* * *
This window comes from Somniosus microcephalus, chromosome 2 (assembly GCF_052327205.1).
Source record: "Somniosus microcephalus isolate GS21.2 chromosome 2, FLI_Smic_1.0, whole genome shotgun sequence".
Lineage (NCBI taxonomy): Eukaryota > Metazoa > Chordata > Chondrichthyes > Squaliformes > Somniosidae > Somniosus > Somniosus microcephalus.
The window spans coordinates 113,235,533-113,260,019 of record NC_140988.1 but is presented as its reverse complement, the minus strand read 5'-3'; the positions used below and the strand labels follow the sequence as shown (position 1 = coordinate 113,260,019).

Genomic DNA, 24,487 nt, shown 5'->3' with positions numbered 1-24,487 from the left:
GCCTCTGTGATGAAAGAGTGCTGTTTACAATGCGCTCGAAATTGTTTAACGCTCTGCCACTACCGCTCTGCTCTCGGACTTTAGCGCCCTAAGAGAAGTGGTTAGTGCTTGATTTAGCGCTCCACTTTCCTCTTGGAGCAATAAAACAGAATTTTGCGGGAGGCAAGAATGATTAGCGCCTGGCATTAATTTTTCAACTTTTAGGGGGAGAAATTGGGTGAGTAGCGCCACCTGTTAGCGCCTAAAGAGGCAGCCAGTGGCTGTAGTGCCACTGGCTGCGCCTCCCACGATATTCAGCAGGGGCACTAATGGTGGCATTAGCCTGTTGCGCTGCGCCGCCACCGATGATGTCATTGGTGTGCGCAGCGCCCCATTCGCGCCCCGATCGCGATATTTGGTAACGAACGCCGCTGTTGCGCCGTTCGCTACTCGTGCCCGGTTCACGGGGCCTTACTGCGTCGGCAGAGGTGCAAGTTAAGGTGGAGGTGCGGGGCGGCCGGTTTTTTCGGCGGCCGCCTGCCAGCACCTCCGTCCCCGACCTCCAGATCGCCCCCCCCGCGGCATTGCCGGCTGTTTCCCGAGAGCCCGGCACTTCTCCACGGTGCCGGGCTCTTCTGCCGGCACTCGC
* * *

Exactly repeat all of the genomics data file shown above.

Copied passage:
This window comes from Somniosus microcephalus, chromosome 2 (assembly GCF_052327205.1).
Source record: "Somniosus microcephalus isolate GS21.2 chromosome 2, FLI_Smic_1.0, whole genome shotgun sequence".
Lineage (NCBI taxonomy): Eukaryota > Metazoa > Chordata > Chondrichthyes > Squaliformes > Somniosidae > Somniosus > Somniosus microcephalus.
The window spans coordinates 113,235,533-113,260,019 of record NC_140988.1 but is presented as its reverse complement, the minus strand read 5'-3'; the positions used below and the strand labels follow the sequence as shown (position 1 = coordinate 113,260,019).

Genomic DNA, 24,487 nt, shown 5'->3' with positions numbered 1-24,487 from the left:
GCCTCTGTGATGAAAGAGTGCTGTTTACAATGCGCTCGAAATTGTTTAACGCTCTGCCACTACCGCTCTGCTCTCGGACTTTAGCGCCCTAAGAGAAGTGGTTAGTGCTTGATTTAGCGCTCCACTTTCCTCTTGGAGCAATAAAACAGAATTTTGCGGGAGGCAAGAATGATTAGCGCCTGGCATTAATTTTTCAACTTTTAGGGGGAGAAATTGGGTGAGTAGCGCCACCTGTTAGCGCCTAAAGAGGCAGCCAGTGGCTGTAGTGCCACTGGCTGCGCCTCCCACGATATTCAGCAGGGGCACTAATGGTGGCATTAGCCTGTTGCGCTGCGCCGCCACCGATGATGTCATTGGTGTGCGCAGCGCCCCATTCGCGCCCCGATCGCGATATTTGGTAACGAACGCCGCTGTTGCGCCGTTCGCTACTCGTGCCCGGTTCACGGGGCCTTACTGCGTCGGCAGAGGTGCAAGTTAAGGTGGAGGTGCGGGGCGGCCGGTTTTTTCGGCGGCCGCCTGCCAGCACCTCCGTCCCCGACCTCCAGATCGCCCCCCCCGCGGCATTGCCGGCTGTTTCCCGAGAGCCCGGCACTTCTCCACGGTGCCGGGCTCTTCTGCCGGCACTCGC